In recent years, China has increasingly identified itself as a great power with great responsibility in international climate politics as well as formulated rather ambitious climate policies to live up to that responsibility. As US leadership in great power responsibility for climate change has declined in the era of President Donald Trump, China’s emergence as a leader of global efforts to tackle climate change is now more clearly possible than ever before. Yet, it remains unclear what kind of climate leader China is willing to be and how it will define what it means to be responsible great power in the 21st century. A new book by postdoctoral researcher Sanna Kopra from the Aleksanteri Institute explores the way China’s rise to great power status transforms the notions of great power responsibility in general and in the context of international climate politics in particular. In this way, Kopra’s book seeks to shed new light on the transformations China’s rise will yield and the kind of great power China will prove to be.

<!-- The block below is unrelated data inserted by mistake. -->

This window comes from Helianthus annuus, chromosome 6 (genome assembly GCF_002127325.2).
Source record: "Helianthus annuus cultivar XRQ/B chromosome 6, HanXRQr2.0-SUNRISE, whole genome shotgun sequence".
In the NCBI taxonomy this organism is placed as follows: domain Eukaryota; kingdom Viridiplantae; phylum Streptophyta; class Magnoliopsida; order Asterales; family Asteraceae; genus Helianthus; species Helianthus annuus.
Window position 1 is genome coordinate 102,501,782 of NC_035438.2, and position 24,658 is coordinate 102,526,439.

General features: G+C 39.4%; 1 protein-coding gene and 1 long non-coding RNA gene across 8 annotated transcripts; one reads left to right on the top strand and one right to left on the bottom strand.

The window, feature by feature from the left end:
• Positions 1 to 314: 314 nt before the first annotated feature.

China and Great Power Responsibility for Climate Change investigates China’s notions of responsibility in international climate politics, particular in what terms the Chinese government considers itself to be responsible, for what, to whom and, above all, why. The book develops a new normative framework of great power climate responsibility and argues that the international norm of climate responsibility is an emerging attribute of great power responsibility: Since climate change is one the biggest security threat of our times, great powers have special responsibility to lead global efforts to mitigate and adapt to it. As an emerging great power, China cannot shirk this special responsibility, and as the established great power, the United States must renew its climate leadership immediately.
Dr. Sanna Kopra belongs the Aleksanteri Institute's growing group of researchers working on Russian environmental studies. She defended her thesis in political science in 2016 in Tampere, Finland. Her current research is connected to a three-year project Assessing Intermediary Expertise in Cross-Border Arctic Energy Development led by professor Veli-Pekka Tynkkynen .
Sanna Kopra discusses her new book at the Aleksanteri Institute’s series of research seminars, New Perspectives on Russia, on 14 August at 14:15 – welcome!